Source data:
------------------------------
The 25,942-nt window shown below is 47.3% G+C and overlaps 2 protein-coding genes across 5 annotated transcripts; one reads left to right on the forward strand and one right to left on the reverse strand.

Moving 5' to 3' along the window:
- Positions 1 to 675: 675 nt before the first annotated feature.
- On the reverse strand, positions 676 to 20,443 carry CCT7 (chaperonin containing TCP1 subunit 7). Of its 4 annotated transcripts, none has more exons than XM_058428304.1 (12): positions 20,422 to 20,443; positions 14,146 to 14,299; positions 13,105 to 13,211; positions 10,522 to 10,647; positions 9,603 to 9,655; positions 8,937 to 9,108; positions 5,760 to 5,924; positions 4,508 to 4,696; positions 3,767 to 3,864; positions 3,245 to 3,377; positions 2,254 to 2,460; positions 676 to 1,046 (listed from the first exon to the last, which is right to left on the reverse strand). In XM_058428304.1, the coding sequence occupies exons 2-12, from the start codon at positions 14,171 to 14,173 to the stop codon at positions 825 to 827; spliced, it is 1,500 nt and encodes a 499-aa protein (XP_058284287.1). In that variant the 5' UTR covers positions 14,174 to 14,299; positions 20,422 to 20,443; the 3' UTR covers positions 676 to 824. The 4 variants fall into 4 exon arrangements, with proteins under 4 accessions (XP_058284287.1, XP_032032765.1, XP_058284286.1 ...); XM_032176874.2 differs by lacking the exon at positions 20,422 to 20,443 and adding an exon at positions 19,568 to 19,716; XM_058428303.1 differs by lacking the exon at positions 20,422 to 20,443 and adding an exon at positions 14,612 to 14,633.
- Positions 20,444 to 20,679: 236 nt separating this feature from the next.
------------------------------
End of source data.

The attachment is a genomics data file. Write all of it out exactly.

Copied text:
The 25,942-nt window shown below is 47.3% G+C and overlaps 2 protein-coding genes across 5 annotated transcripts; one reads left to right on the forward strand and one right to left on the reverse strand.

Moving 5' to 3' along the window:
- Positions 1 to 675: 675 nt before the first annotated feature.
- On the reverse strand, positions 676 to 20,443 carry CCT7 (chaperonin containing TCP1 subunit 7). Of its 4 annotated transcripts, none has more exons than XM_058428304.1 (12): positions 20,422 to 20,443; positions 14,146 to 14,299; positions 13,105 to 13,211; positions 10,522 to 10,647; positions 9,603 to 9,655; positions 8,937 to 9,108; positions 5,760 to 5,924; positions 4,508 to 4,696; positions 3,767 to 3,864; positions 3,245 to 3,377; positions 2,254 to 2,460; positions 676 to 1,046 (listed from the first exon to the last, which is right to left on the reverse strand). In XM_058428304.1, the coding sequence occupies exons 2-12, from the start codon at positions 14,171 to 14,173 to the stop codon at positions 825 to 827; spliced, it is 1,500 nt and encodes a 499-aa protein (XP_058284287.1). In that variant the 5' UTR covers positions 14,174 to 14,299; positions 20,422 to 20,443; the 3' UTR covers positions 676 to 824. The 4 variants fall into 4 exon arrangements, with proteins under 4 accessions (XP_058284287.1, XP_032032765.1, XP_058284286.1 ...); XM_032176874.2 differs by lacking the exon at positions 20,422 to 20,443 and adding an exon at positions 19,568 to 19,716; XM_058428303.1 differs by lacking the exon at positions 20,422 to 20,443 and adding an exon at positions 14,612 to 14,633.
- Positions 20,444 to 20,679: 236 nt separating this feature from the next.